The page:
A brilliant and gallant officer who displays high initiative in night flying, in which service his example has been invaluable to those under his command. On the night of 23rd-24th. September Major Champion de Crespigny carried out a long distance bombing raid. Flying a machine unsuitable for night duty, and in face of adverse weather conditions, he reached, and successfully bombed, his objective. A fine performance, calling for cool courage and determination.
(M.C. gazetted 16th May, 1916.)” (London Gazette – 3 December 1918)

After the war he was promoted to captain and then posted to India.(

During the Second World War he served as AOC, AHQ Iraq and Persia in 1942 and 1943.(

Once A Private. (1943, October 22). Army News (Darwin, NT : 1941 – 1946), p. 3. Retrieved January 7, 2014, from and AUSTRALIAN’S AIR POST. (1943, October 16). The Sydney Morning Herald (NSW : 1842 – 1954), p. 9. Retrieved January 7, 2014, from

Air Vice Marshal Hugh Champion de Crespigny, Commander of the Royal Air Force in Iraq and Iran, at his desk. Photographed by Cecil Beaton. Photograph CBM 2192 from the collections of the Imperial War Museums retrieved from Wikimedia Commons.

After the war Hugh de Crespigny served as Regional Commissioner, Schleswig-Holstein Control Commission for Germany.(

As British governor of Schleswig-Holstein, Air Marshal Hugh Vivian Champion de Crespigny (center, with hat in hand) visits the Kieler refugee camp in June 1947 together with the British minister for the occupied territories in Germany, Lord Francis Pakenham (right). Image retrieved from ZENTRUM GEGEN VERTREIBUNGEN (Centre against Expulsions)

Wants RAF To Save Children. (1945, November 27). The Daily News (Perth, WA : 1882 – 1950), p. 13 Edition: HOME EDITION. Retrieved January 7, 2014, from

Graham-Dixon, Francis. The Allied Occupation of Germany: The Refugee Crisis, Denazification and the Path to Reconstruction.  I.B.Tauris, 2013. Google Books, 2013. Web. 7 Jan. 2014. <>. pages 94-5

In 1926 Hugh married Sylvia Usher in Wiltshire.

Family Notices. (1926, November 6). The Argus (Melbourne, Vic. : 1848 – 1957), p. 13. Retrieved January 7, 2014, from
Air Force Wedding at Fovant. (1926, October 15). Western Gazette (Yeovil, Somerset), p. 7. Retrieved from Image © THE BRITISH LIBRARY BOARD. ALL RIGHTS RESERVED.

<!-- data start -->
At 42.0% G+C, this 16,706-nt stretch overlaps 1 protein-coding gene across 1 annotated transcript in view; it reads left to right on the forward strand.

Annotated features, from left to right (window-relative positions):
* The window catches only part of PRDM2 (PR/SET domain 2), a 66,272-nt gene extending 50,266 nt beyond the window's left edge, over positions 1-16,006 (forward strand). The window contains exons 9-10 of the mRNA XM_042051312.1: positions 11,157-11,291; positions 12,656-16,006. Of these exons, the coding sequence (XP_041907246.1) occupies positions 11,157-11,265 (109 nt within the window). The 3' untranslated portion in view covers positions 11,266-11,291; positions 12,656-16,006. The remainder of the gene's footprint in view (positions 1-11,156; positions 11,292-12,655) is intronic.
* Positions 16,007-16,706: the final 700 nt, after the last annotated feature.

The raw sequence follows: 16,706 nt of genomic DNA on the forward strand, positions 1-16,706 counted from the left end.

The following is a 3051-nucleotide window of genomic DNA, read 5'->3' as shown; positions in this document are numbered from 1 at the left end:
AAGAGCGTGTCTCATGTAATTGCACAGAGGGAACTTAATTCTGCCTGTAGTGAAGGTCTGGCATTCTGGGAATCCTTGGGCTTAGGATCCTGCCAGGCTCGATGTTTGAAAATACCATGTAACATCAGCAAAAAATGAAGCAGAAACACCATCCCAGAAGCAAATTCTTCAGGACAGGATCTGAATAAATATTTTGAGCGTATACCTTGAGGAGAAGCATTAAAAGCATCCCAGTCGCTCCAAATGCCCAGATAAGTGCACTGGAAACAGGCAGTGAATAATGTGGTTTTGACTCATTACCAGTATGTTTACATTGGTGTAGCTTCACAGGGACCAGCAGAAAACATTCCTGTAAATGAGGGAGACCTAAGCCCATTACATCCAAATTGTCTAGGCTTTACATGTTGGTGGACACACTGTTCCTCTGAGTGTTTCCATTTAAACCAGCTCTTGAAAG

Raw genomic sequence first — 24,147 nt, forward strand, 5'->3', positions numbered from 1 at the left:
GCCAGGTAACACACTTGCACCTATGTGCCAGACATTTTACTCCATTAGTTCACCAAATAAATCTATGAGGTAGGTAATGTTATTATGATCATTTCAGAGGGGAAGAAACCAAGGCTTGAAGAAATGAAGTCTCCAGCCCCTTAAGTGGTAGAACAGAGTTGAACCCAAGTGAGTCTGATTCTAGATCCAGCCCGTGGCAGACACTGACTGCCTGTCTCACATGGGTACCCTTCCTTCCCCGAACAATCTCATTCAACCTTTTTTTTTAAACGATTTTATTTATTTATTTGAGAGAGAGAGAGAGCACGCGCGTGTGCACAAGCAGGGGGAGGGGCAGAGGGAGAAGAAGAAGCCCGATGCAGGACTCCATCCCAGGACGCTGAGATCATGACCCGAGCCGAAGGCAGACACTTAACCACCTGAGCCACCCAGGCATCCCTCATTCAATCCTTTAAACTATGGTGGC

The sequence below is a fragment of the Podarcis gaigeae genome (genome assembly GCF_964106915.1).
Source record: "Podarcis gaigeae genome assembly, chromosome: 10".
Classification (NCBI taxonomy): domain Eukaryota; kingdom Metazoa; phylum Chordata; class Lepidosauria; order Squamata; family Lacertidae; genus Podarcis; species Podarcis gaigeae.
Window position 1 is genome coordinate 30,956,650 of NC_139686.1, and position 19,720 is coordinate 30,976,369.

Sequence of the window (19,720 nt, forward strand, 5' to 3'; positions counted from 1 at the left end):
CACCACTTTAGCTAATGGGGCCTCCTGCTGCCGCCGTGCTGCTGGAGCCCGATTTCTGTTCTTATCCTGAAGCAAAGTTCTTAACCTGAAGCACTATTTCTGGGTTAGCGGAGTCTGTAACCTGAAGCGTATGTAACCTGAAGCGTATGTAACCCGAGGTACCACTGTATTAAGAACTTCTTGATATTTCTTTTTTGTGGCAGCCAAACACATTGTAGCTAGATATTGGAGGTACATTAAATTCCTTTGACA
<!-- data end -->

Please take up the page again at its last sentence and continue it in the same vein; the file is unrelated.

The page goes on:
The article goes on to describe the dresses, the presents and the guest list.  The guests included Sir Claude Champion de Crespigny who proposed the toast of the bride and bridegroom as well as Hugh’s brother Constantine and his wife, plus a Colonel Champion de Crespigny – not sure who this is but probably one of the sons of Sir Claude.

 Hugh and Sylvia had four sons

  • Robert Vivian (1927 – 1929)
  • Hugh Philip (1928 – 2004)
  • Anthony Richard (1930 – 2008)
  • Julian Augustus Claude (1934 – 1974)

Hugh Vivian Champion de Crespigny died on 20 June 1969 at Pietermaritzburg, Natal, South Africa.

The Times 23 June 1969 page 18

Medals of Hugh Vivian Champion_de_Crespigny which were sold in 2001 for £6200 together with some photographs and letters. Lot description from ?itemid=28098 (retrieved 2011): A fine Second War C.B., Great War Pilot’s M.C., D.F.C. group of twelve awarded to Air Vice-Marshal H. V. Champion_de_Crespigny, commanding No. 29 Squadron R.F.C. and No. 65 Squadron R.A.F. on the Western Front, and with extensive service on the North West Frontier of India The Most Honourable Order of The Bath, C.B. (Military) neck badge, silver-gilt and enamels, in its Garrard case of issue; Military Cross, G.V.R.; Distinguished Flying Cross, G.V.R.; 1914-15 Star (2. Lieutenant, R.F.C.); British War and Victory Medals, with M.I.D. oak leaf (Major, R.A.F.); India General Service 1908-35, 4 clasps, Mahsud 1919-20, Waziristan 1919-21, Waziristan 1921-24, North West Frontier 1930-31 (F/Lt., R.A.F.); Africa Star; Defence & War Medals; Coronation 1937; French Croix de Guerre 1914-18, the last eleven mounted as worn, together with a Polish pilot’s badge by Firmin, nearly very fine or better, the I.G.S. extremely rare (13) £4000-4500 Sold by Dix Noonan Webb, 16 Bolton St, Mayfair, London, W1J 8BQ.